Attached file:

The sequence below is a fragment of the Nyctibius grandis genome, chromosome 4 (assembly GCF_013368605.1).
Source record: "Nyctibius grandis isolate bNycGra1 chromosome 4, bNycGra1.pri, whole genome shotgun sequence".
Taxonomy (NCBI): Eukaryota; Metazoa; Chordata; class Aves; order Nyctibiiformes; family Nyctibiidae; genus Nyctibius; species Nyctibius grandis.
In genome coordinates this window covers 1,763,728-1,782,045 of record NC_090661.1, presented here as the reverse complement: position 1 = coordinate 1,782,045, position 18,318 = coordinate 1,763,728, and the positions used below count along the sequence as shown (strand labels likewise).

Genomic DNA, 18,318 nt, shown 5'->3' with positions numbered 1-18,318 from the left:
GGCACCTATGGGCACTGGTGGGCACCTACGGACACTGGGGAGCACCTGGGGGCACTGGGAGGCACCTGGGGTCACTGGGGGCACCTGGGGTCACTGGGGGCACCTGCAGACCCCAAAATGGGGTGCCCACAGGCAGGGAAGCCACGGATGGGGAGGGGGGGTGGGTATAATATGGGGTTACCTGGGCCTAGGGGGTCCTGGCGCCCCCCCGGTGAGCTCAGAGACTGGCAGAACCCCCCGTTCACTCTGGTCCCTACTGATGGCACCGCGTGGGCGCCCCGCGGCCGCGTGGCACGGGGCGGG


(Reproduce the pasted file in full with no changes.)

The sequence below is a fragment of the Nyctibius grandis genome, chromosome 4 (assembly GCF_013368605.1).
Source record: "Nyctibius grandis isolate bNycGra1 chromosome 4, bNycGra1.pri, whole genome shotgun sequence".
Taxonomy (NCBI): Eukaryota; Metazoa; Chordata; class Aves; order Nyctibiiformes; family Nyctibiidae; genus Nyctibius; species Nyctibius grandis.
In genome coordinates this window covers 1,763,728-1,782,045 of record NC_090661.1, presented here as the reverse complement: position 1 = coordinate 1,782,045, position 18,318 = coordinate 1,763,728, and the positions used below count along the sequence as shown (strand labels likewise).

Genomic DNA, 18,318 nt, shown 5'->3' with positions numbered 1-18,318 from the left:
GGCACCTATGGGCACTGGTGGGCACCTACGGACACTGGGGAGCACCTGGGGGCACTGGGAGGCACCTGGGGTCACTGGGGGCACCTGGGGTCACTGGGGGCACCTGCAGACCCCAAAATGGGGTGCCCACAGGCAGGGAAGCCACGGATGGGGAGGGGGGGTGGGTATAATATGGGGTTACCTGGGCCTAGGGGGTCCTGGCGCCCCCCCGGTGAGCTCAGAGACTGGCAGAACCCCCCGTTCACTCTGGTCCCTACTGATGGCACCGCGTGGGCGCCCCGCGGCCGCGTGGCACGGGGCGGG